Course Overview

The course is part of this learning path

1h 25m

In this course, we will explore the basic concepts and fundamentals of pointers in C++ and you'll learn how to use them to point to dynamically allocated memory.


Learning Objectives

  • Learn the fundamentals of pointers
  • Learn how to allocate memory dynamically and also how to return it
  • Explore rectangle and circle classes and create instances of them dynamically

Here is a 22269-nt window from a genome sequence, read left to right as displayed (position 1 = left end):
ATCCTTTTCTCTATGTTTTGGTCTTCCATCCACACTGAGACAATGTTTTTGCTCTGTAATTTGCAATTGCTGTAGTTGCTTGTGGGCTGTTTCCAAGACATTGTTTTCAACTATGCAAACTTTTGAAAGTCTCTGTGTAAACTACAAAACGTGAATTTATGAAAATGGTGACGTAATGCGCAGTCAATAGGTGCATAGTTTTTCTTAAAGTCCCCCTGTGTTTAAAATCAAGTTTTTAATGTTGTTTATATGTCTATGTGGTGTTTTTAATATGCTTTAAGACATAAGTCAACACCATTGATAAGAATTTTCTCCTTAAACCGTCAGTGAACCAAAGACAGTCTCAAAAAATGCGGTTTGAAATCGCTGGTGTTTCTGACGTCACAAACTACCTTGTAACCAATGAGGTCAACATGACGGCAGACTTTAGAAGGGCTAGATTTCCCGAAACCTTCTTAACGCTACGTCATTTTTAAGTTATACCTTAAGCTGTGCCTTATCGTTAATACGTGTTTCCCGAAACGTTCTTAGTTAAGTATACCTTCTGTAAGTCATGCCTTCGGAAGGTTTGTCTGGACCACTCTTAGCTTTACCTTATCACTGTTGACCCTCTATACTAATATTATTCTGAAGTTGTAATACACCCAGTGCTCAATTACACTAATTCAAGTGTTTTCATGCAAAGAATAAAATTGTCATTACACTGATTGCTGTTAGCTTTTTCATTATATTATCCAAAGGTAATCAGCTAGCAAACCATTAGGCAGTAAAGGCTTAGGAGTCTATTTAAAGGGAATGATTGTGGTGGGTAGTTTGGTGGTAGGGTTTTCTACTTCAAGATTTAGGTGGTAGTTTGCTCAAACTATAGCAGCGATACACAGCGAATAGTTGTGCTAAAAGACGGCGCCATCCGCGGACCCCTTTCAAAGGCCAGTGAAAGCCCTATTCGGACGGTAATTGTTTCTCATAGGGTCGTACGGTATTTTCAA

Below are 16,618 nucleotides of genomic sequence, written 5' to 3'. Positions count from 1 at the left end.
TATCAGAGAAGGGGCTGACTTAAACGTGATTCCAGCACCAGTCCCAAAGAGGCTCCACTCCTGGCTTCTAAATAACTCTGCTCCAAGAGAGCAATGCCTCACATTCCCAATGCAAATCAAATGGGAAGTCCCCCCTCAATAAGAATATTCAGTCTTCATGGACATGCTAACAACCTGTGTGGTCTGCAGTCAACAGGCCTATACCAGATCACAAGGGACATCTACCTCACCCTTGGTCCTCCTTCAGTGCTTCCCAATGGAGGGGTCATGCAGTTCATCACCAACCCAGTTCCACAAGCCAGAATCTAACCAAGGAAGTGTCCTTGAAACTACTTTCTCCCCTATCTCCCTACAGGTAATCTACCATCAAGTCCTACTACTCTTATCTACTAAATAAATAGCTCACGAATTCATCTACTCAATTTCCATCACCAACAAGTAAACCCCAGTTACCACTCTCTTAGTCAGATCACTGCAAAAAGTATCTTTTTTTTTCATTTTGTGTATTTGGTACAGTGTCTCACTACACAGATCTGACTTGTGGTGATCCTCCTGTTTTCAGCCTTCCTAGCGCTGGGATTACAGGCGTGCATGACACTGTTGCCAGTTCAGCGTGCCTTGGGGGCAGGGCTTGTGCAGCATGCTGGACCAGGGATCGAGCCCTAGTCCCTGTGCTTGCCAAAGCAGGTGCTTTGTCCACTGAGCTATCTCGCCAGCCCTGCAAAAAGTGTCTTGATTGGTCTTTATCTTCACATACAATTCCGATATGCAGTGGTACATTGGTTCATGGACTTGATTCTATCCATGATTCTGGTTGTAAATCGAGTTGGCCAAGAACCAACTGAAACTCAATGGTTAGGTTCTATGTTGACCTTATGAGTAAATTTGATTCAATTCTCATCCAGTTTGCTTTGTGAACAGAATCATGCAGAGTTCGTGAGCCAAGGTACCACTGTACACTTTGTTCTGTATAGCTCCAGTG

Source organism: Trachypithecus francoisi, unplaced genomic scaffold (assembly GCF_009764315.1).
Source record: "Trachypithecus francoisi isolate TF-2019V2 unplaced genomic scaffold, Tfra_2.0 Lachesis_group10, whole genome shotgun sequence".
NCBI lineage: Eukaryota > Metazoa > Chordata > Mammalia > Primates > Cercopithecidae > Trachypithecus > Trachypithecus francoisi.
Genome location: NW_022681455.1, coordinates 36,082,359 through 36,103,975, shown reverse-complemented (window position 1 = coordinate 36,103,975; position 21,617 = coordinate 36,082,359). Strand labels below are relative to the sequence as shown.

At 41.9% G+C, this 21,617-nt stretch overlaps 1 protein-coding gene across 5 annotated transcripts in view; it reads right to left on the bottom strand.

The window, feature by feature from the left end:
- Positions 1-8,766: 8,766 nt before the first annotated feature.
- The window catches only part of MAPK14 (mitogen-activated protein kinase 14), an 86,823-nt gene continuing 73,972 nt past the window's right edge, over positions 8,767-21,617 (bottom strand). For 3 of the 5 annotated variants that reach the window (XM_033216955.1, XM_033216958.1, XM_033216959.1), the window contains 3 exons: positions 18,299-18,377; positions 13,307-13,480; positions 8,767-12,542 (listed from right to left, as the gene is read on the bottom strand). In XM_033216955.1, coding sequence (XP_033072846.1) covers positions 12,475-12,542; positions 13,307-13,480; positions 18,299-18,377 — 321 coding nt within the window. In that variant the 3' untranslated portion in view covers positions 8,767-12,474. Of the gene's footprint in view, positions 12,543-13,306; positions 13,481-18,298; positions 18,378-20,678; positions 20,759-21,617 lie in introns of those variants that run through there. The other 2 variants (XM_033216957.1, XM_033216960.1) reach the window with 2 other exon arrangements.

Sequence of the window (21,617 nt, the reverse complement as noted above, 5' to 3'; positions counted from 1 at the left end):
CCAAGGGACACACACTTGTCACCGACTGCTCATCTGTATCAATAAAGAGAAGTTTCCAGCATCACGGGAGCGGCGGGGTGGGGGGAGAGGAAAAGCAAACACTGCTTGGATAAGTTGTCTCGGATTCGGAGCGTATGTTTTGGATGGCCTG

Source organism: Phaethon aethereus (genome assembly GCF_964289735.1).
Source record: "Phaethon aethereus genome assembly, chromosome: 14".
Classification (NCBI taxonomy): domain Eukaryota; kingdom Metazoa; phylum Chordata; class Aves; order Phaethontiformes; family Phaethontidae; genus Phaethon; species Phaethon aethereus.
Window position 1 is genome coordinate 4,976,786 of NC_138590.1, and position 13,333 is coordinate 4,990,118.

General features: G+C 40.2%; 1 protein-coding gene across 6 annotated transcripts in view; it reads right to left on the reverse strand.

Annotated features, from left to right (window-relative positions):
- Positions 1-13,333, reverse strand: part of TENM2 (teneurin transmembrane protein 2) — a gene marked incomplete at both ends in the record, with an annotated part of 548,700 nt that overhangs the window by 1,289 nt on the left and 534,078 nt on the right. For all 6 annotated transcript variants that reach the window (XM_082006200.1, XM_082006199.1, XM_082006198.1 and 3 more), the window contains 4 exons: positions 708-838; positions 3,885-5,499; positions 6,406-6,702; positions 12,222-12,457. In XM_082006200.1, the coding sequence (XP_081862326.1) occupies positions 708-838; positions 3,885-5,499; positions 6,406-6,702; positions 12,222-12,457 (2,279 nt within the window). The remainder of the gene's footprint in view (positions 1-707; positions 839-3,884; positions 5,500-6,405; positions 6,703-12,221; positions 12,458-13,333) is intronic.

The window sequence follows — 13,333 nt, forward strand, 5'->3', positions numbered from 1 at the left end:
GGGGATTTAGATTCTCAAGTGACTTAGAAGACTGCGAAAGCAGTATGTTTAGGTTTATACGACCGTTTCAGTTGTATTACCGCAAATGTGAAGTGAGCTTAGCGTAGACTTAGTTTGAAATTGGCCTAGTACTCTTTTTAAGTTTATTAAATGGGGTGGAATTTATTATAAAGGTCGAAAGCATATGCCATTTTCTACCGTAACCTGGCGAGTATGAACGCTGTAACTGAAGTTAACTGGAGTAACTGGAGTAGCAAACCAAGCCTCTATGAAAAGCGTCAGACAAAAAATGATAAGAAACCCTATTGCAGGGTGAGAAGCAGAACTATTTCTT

Intended Audience

  • Beginner coders, new to C++
  • Developers looking to upskill by adding C++ to their CV
  • College students and anyone studying C++


To get the most out of this course, you should have a basic understanding of the fundamentals of C++.